Different Types of Axle :
The axis is divided into three categories:
#1. Rear Axle
The rear axle is in charge of supplying power to the drive wheels. It is made up of two parts, known as half shafts, which are connected by a gap. Rear axles are usually live, meaning that they rotate along with the car’s wheels.
#2. Front Axle
The front axle, which is located in front of the car, is in charge of assisting with steering and processing shock from the bumpy surface of the road. Beam, swivel pin, track rod, and stub axle are the four main components. The front axles should be as strong as possible, which is why they are usually made of carbon or nickel alloys.
#3. Stub Axle
Stub axles are attached to the front wheels of the vehicle and are connected to the front axle by the kingpin.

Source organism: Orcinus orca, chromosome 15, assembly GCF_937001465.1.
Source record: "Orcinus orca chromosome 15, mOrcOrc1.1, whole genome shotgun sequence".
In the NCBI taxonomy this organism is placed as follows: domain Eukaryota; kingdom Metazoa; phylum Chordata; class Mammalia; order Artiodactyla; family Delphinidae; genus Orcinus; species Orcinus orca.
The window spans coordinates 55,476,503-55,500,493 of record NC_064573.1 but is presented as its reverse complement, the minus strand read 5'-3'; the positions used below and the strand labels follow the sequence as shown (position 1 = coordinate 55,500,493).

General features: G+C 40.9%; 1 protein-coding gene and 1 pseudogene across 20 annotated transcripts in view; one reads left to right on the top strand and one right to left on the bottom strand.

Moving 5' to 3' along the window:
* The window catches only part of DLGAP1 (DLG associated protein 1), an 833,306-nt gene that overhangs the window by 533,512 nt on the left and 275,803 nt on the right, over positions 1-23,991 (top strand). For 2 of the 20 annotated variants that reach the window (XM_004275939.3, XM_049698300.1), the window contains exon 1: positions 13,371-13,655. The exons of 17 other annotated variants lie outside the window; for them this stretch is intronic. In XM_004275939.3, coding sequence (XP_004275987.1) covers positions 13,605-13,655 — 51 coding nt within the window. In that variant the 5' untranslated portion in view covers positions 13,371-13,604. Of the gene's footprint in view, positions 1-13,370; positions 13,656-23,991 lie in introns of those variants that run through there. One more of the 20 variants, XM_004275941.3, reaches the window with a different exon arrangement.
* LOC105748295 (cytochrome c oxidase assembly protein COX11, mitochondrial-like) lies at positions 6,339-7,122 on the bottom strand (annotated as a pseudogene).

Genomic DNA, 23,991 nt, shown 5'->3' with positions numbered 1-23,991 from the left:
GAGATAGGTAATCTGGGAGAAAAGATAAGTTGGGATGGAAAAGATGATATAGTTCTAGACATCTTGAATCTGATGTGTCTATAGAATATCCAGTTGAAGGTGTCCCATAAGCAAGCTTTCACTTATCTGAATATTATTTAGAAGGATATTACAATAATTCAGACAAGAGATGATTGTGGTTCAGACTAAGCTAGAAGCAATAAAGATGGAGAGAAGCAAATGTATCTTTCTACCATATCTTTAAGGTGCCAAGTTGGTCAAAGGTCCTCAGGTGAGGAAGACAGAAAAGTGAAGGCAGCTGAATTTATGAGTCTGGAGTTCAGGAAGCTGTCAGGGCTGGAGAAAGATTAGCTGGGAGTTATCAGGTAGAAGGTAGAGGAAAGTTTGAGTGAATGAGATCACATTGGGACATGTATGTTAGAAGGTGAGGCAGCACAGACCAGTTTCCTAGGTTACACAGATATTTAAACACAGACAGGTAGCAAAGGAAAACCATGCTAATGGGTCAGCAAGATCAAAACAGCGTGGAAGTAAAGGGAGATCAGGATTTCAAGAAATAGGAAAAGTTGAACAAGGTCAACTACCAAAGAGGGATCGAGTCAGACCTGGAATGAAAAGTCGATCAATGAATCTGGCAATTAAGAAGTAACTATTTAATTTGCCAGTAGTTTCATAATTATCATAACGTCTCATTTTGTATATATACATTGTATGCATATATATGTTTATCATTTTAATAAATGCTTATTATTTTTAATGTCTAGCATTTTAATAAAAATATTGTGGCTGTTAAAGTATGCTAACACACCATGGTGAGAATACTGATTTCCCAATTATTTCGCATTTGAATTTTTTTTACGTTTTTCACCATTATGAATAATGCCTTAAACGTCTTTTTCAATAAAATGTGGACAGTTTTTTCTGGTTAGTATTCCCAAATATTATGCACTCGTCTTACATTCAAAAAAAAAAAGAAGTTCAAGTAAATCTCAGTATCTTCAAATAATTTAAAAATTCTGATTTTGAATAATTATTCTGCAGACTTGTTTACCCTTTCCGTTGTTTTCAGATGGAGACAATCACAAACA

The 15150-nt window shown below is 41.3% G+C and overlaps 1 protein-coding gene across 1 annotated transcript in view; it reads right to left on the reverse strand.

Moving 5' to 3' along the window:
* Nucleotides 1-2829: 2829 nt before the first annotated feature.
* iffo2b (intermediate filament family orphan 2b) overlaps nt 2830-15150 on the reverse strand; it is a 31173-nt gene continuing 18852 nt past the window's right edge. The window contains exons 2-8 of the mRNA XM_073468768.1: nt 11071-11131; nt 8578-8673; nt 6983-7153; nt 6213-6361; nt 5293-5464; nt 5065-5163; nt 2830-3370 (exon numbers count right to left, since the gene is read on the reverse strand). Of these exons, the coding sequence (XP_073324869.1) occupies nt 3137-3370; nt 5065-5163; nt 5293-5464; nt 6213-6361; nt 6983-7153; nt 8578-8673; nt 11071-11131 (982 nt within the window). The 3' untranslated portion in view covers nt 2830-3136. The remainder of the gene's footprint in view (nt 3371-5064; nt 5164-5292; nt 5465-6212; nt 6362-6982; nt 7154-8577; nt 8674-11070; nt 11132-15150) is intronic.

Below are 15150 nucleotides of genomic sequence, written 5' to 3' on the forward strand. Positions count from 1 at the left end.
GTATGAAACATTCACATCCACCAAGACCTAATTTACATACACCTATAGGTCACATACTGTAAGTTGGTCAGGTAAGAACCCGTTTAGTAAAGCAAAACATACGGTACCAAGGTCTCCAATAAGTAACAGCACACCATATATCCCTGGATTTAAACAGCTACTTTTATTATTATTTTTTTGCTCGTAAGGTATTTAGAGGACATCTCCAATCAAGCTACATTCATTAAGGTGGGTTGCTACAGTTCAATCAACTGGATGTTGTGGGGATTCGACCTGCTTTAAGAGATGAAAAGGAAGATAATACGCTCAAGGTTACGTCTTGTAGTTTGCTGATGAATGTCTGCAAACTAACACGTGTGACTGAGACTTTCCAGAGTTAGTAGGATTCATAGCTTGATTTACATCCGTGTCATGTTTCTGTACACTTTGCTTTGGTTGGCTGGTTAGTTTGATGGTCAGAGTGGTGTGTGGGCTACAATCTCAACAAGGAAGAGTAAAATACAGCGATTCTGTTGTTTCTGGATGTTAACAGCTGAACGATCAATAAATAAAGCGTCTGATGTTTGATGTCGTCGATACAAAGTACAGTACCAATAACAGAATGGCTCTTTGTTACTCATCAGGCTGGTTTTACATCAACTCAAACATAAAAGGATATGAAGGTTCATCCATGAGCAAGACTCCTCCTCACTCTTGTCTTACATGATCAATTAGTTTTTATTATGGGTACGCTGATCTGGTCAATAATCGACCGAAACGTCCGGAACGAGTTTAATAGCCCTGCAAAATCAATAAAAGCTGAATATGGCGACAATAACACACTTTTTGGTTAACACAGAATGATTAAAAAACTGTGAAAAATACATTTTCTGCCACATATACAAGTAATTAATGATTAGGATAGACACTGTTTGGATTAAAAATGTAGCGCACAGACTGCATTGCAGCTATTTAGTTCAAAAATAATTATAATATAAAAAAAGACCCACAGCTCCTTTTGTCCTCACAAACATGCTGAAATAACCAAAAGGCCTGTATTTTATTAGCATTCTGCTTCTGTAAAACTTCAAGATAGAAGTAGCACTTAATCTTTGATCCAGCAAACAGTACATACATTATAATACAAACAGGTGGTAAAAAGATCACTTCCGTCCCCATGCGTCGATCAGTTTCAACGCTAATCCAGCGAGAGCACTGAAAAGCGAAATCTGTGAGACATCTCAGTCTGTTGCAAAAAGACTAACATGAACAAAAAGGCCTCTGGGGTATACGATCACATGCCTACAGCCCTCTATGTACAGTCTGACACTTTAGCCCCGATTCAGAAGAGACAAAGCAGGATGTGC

#4. Dead Axis
Because the dead axle is not connected to the engine, it is called a dead axle and will not express the power of the engine. A dead axis sometimes referred to as a lazy axis, is a non-powertrain axis that rotates freely. Many vehicles and trailers have dead axles for load-bearing reasons alone. A dead axle that sits right in front of the driving axle is known as a pusher axle. A dead axle that is in front of the driving axle is known as a tag axle.
Dead axles are found on semi-trailers, agricultural equipment, and some heavy construction equipment. On some cars, the tag axle may be playable. In some configurations, the wheels on a lazy axle may contact the ground only when the weight is considerable.
#5. Live Axle
A live axle is a form of beam axle that provides power to the wheels through the shaft. The term “live axle” refers to an axle with a differential system that directs the power of the engine to the front wheels.
In addition to transferring weight, the live axle must also provide engine power to the wheels. Although the Live Axle, also known as the Solid Axle, is still used in light trucks and some SUVs, current muscle cars such as the Mustang, Camaro, and Challenger now use independent rear suspension.